When Windy Court opens in the next few months off Old Horseshoe Bend Road, it will provide homes for four low-income families.
It won’t make much of a dent in the 9,500 new housing units the city of Boise says will be needed in the next decade in Idaho’s capital city. But it’s a start.
The new homes, built from used shipping containers by Boise-based IndieDwell, have four bedrooms and two bathrooms each. They will rent for $843 a month, including utilities.
“That’s significantly below market rate,” said Bart Cochran, 39, founder of Leap Charities, a Boise nonprofit that is developing the complex at 10000 W. Shields Ave. “They’re attractive, they’re high-quality, they’re energy-efficient and they really put a lot of thought into how to make them durable.”
Boise residents Cay and Ron Marquart had owned the land the homes sit on. The retired couple, who moved to Boise 12 years ago from Nebraska after retiring, originally were interested in a project that could keep people out of homeless shelters.
“Our idea was that if we could come up with something like tiny houses or a boarding house model, we could prevent people from going into homelessness,” Cay Marquart said.
They were unable to get the property rezoned for that type of use, and they later opted to donate the three-quarter-acre lot to Leap when they heard the nonprofit was interested in providing housing for low-income families.
Marquart said her parents, Keith and June Windrum, instilled in her values to help other people. Windy Court was named in honor of Keith Windrum, who was a judge in Nebraska known by his nickname, Windy.
“They saved their money and provided us with an example to give that money away to organizations or people who need it,” she said. “That’s always been a passion I learned from them.”
Leap is obtaining an adjoining property where four additional container homes will be sited.
The National Housing Trust Fund, which provides money for housing programs for low-income families, loaned $939,000 for the first four homes. A federal neighborhood stabilization program is providing about $1.1 million in loans. The Idaho Housing and Finance Association will administer funding for both projects.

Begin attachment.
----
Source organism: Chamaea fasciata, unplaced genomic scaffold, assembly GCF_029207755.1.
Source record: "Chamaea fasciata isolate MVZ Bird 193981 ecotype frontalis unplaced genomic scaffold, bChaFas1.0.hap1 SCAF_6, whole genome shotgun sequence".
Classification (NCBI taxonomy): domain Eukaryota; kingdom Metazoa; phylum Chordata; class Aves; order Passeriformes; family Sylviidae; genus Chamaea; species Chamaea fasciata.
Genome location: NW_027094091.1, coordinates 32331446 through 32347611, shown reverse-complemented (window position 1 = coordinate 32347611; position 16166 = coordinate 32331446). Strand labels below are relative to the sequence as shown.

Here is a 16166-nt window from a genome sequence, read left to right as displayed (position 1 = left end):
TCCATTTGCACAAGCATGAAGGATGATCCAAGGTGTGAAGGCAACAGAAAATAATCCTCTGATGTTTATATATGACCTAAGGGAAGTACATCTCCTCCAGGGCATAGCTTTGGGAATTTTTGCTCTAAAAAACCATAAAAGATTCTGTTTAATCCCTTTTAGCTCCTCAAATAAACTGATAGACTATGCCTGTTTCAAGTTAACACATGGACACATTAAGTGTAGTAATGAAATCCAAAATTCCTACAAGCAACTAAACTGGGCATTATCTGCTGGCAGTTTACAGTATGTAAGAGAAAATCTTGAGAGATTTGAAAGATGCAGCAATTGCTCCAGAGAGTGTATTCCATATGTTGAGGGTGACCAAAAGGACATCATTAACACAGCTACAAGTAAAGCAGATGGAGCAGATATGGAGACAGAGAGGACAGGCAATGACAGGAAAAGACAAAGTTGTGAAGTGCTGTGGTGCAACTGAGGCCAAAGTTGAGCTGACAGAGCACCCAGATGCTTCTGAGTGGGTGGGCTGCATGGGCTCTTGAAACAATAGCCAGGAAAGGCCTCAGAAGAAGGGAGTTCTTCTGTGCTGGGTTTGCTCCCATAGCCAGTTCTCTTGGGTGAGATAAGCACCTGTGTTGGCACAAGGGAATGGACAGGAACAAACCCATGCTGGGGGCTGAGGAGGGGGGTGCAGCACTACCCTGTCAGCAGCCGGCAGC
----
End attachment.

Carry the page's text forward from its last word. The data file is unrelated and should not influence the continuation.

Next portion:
It’s unclear when families will be able to move into the first four homes, but likely within the next few months. While all four homes are in place, there’s still work to be completed to provide covered carports, paving and landscaping.
Leap plans to begin accepting applications for the first four homes in April. Preference will be given to families with at least one member with a disability or is 65 or older.
Cochran grew up in Sandpoint and studied at the University of Idaho, where he served as student body president. He earned a bachelor’s degree in finance, graduating in 2003.
He spent a year working as a credit manager for Wells Fargo and later founded a real estate investment company. He created Leap Charities 10 years ago and in 2011 formed Property People, a property management company. The company donates 10 percent of its gross sales to Leap Charities.
Cochran said he’s long felt drawn to what he calls vulnerable people and to help them.
“It’s always been a part of my faith, my spiritual faith,” he said. “There’s this image that everybody was created equal, that we were all created in God’s image.”
But he found often that doesn’t play out in real life. And he wanted to do something about that.
“That was the big driver,” said Cochran. “I felt nudged forward by my faith.”
Property People donates 10 percent of its gross income — $96,000 through December 2018 — to Leap Charities. The nonprofit had $167,459 in revenue in 2017, according to its tax return filed with the Internal Revenue Service. It paid out $32,697 in grants and had a balance of $120,190.
Besides developing affordable housing, Leap Charities offers three other housing programs.
▪ It offers Welcome Housing for newly arrived refugees, providing a furnished residence until an apartment can be found. Leap originally found rentals it could use to temporarily house people until they could find an apartment but later bought two condominiums and rented a house on the Boise Bench.
The average family spends three weeks in those places, at a cost less than half that charged by a hotel. Nearly 200 people have used the program, which uses a host family that lives nearby to make the guests feel welcome, Cochran said.
▪ The Yes You Can program connects first-time homebuyers with financial assistance programs, housing education and counseling. They are also paired with a real estate agent to help them to find a home and move through the process.
▪ Recently, Leap became the Idaho affiliate for ROC USA, a national nonprofit based in Concord, New Hampshire. ROC, which stands for Resident Owned Communities, helps residents of mobile home parks buy the land underneath their homes and preserve the parks.
Last year, Cochran spoke at a meeting after the Cathedral of the Rockies floated the idea of building low-income housing on a lot it owns bordered by Fort, Hays, 11th and 12th streets. Cochran said such a project could make a big impact in Ada County, where the vacancy rate for low-income units was 0.4 percent.
On the affordable-housing front, Leap is looking for additional opportunities. Churches or other organizations with excess land might be interested in providing housing but wouldn’t know how to get it accomplished.
“That’s something we could do,” Cochran said. “We hope to get more of these projects accomplished in the coming years.”